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Emergency Room Imaging Costs Rise Sharply Which Would Be Expected With The Ability to Create an Accurate Diagnosis And Lower Rad

Posted Oct 06 2010 12:30pm

We come back around again to the question of both safety and money on this topic and I don’t there’s a doctor around who would hesitate ordering an image if he needed it for a diagnosis, but granted there’s the other side of the coin with a few that see this as an opportunity to increase income. 

Of course we need to look at the dose of radiation the patient is exposed to and technology is providing some input there with CT Scanners for one example like the one used at Miller’s Children’s Hospital with 320 bit exposure has a far lower exposure rate than the standard 64 bit used in many facilities.  Note too, the reversal here of the numbers as lower bit always used to mean less exposure and now we have 320  bit with less than 64 bit. 

Now when it comes to cost we have yet one more issue.  Back in 2008 companies such as Phillips were in the news with investing in MRI machines that were manufactured in China.  Other companies are paying attention to China, too. Siemens last September opened a medical research and development, manufacturing, service, sales, and marketing center in Shanghai.

“One of the most aggressive companies is Medtronic ( MDT ), which in December announced it was investing $221 million to buy a 21% stake in Shandong Weigao Group Medical Polymer , a Hong Kong-listed manufacturer of medical equipment based in China's northeastern Shandong province.”

This ripple effect also continue with the cost as a subsidiary of a major health insurance company has purchased a company in China that already has an open line of communication with the FDA to work with promoting more Chinese medical devices and drugs globally and to here in the US, as it’s not big secret today that insurers are looking at every angle to keep the cost of care and treatment down. When looking at companies as a whole today, it’s important to not forget what the subsidiaries are doing by all means.  In this case it is a subsidiary of a subsidiary of United Health Care so a little bit of a trail to chase here but by now we all know that Ingenix is the analytics arm of United with the vast offerings of algorithms all over the map so in essence we are seeing the involvement here of insurance companies taking a stake in getting devices approved from the front side of the game instead of the back side. 

From the website:

“We are familiar with the Chinese regulatory system and are well connected with most of the top urban class A  hospitals and clinical trial centers that are GCP certified by the China State Food and Drug Administration (SFDA). Moreover, since we worked many years in multi-national pharmaceutical companies ,we are well versed in ICH, European and United States Food and Drug Administration (FDA) requirements on Good Clinical Practice (GCP).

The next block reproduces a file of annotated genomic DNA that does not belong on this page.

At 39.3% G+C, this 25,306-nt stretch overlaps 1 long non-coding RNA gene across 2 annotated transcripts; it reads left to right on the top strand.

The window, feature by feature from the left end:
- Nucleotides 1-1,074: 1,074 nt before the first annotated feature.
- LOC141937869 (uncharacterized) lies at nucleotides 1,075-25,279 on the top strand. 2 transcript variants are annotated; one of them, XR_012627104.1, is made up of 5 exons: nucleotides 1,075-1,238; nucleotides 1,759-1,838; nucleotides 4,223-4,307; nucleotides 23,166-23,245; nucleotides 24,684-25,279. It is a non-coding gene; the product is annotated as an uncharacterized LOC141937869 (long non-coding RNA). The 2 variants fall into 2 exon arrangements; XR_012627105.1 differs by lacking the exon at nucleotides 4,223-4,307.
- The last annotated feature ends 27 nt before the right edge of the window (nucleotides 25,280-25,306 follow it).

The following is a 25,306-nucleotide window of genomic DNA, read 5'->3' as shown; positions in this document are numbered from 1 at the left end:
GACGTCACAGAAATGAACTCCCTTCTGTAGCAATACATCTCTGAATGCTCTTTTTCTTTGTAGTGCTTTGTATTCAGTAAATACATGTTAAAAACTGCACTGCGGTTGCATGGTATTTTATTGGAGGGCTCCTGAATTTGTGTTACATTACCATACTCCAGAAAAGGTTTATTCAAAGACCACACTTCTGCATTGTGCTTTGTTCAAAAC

Again, no doctor is going to shy away from ordering imaging if he/she believes it is in the best interest of the patient and with new devices that have lower exposure rates we are seeing improvement there, but we come back to the cost and how often does a facility buy a new device?   Diagnosis still remains a bit of a hit and miss as it has been for years as there’s no 100% methodology out there.  Certainly it takes more time as well as the staff time to do the imaging, but when it comes down to the cost, the value of a human life should be first priority as there’s also no doctor under the sun that wants to either miss a diagnosis or risk a malpractice suit as a result.  BD

The use of costly advanced imaging techniques in U.S. emergency rooms tripled in a decade, according to a study in the Journal of the American Medical Assn., meaning many more patients were exposed to higher levels of radiation.

Researchers from Johns Hopkins University in Baltimore studied data on emergency room visits from 1998 to 2007, looking for evidence that "excessive use of medical imaging increases healthcare costs and exposure to ionizing radiation (a potential carcinogen) without yielding significant benefits to all patients," according to the JAMA report. They found that, while the use of the scans went from 6 percent of ER visits in 1998 to 17 percent in 2008, there was no corresponding increase in the diagnosis of life-threatening conditions or hospital admissions.

Dr. Raul Uppot, an assistant professor at Harvard Medical School, told the magazine that the study neglected to address a key aspect: The importance of negative results from the scans.

Visits involving the imaging scans took 126 more minutes than visits which didn't involve CT or MRI

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